Donald Trump’s administration says it is sticking with its campaign promise to renegotiate the North American Free Trade Agreement (Nafta). Indeed, Trump has now reiterated his intention to invoke the procedures for renegotiating Nafta soon (within “the next two weeks”), triggering a 90-day consultation period with Congress, before talks with Mexico and Canada commence. Assuming that happens – a very big if – it is worth asking how renegotiation could be done right.
Of course, the US president could simply decide to abandon his promise to renegotiate Nafta, which may be unpopular with many Americans, but is considered by economists to have been beneficial. After all, he has dropped many other campaign pledges, including (fortunately) his oft-repeated vow to label China a currency manipulator “on day one” of his administration.
Another possibility would be for Trump to attempt to bully Mexico – the main target of his renegotiation plans – by, say, raising tariffs, in violation of Nafta and World Trade Organisation rules. In that case, it would be up to Mexico to respond. And Mexico does have some options. For example, it could raise tariffs to its old high “bound rates”, buying more corn from Brazil and Argentina and less from US farmers.
Moreover, trade is not the only area where Mexico could retaliate. It could permit Central American migrants to pass through Mexican territory to the US border, rather than impeding them, as it currently does. It could curtail cooperation with US law-enforcement authorities in areas such as drug crime. Most worrying, the Mexican people could respond to US provocation by electing their own nationalist president, Andrés Manuel López Obrador, in 2018.
But let us take at face value, if only for the sake of argument, that the Trump administration wants to renegotiate Nafta in good faith. In that case, Mexico’s leaders say, “OK, let’s get on with it.” In fact, the 23-year-old agreement could be improved in various ways.
For starters, Nafta could be expanded to cover issues that did not exist when it was originally negotiated, such as e-commerce and data localisation. Protections for labour could be improved as well, by guaranteeing workers’ right to form independent unions, banning child labour, and strengthening enforcement against human traffickers.
Likewise, negotiators could boost environmental protections, such as measures to safeguard the oceans and provisions for enforcing bans on illegal logging and trade in endangered species. These additional protections could be backed up by a dispute-settlement process and threats of trade penalties that are as credible as those underpinning the resolution of ordinary mercantile disputes.
There is also room for increased protection against corporate abuse of the investor-state dispute-settlement procedure. For example, negotiators could add provisions for the summary dismissal of frivolous suits, such as challenges by multinational corporations to a new regulation on the grounds that it will diminish their ability to make profits.
Finally, Nafta could be expanded to include more countries. The addition of some in South America, such as Peru and Chile, and others in Asia and the Pacific, would constitute a broader multilateral approach that could bring significant benefits. Though the Trump administration has expressed a preference for bilateral trade deals, it is easier to conclude mutually beneficial deals when more countries are involved.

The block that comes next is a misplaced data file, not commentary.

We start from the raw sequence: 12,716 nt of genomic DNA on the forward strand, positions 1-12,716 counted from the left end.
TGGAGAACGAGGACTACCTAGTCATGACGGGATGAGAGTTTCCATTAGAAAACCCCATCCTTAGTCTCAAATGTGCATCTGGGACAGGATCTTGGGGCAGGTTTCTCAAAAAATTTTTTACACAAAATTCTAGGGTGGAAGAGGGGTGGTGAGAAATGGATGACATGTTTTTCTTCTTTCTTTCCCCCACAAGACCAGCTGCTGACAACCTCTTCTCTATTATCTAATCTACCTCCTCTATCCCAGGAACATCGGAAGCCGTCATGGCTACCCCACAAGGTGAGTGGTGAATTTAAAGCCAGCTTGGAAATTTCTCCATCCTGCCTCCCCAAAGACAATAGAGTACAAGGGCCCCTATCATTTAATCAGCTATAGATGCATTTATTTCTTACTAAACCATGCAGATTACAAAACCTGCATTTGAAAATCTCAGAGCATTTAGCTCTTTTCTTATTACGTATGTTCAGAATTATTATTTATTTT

For example, US dairy producers want Canada to reduce import barriers for their products, but Canada wants Japan to remove barriers to its pork, beef, and wood products more than it wants anything from the US. So the best way for the US to get what it wants from Canada could be to bring Japan into the mix. Including Japan and other Asian and Latin American countries is more likely to satisfy the main requirement of an effective trade agreement: that each member clearly sees the export opportunities to be gained.
Bringing more countries into Nafta could be beneficial in another way, by making it easier for firms to deal with the rules of origin that govern various US trade agreements. Rules of origin are meant to prevent products that are assembled in a signatory country but that derive much of their value added elsewhere from receiving duty-free treatment.
The rules are currently so onerous that some US importers reportedly choose simply to dispense with the benefits of Nafta – and the accompanying paperwork – and instead to pay the low normal tariff imposed on non-Nafta products. Yet the White House adviser, Peter Navarro, wants to make the rules of origin even more demanding, by raising the share of local content required for a product to qualify for zero tariffs. He believes that this would raise the local value-added in North American trade. But a likely result is that more importing firms would dispense with Nafta’s benefits and simply default to the normal US tariff rate, which averages just 3.5%.
Is renegotiating Nafta to cover new issues, strengthen labour and environmental protections, improve dispute-settlement mechanisms, and include more countries all pie in the sky? Would it be impossibly difficult to negotiate a new agreement that had every one of these desirable properties? Well, trade negotiators already hammered out precisely such an agreement. It was called the Trans-Pacific Partnership, which Trump has nixed. In truth, the best way to improve Nafta would be to return to what was agreed to in the TPP.
- Jeffrey Frankel is a professor at Harvard University’s Kennedy school of government and served as a member of Bill Clinton’s council of economic advisers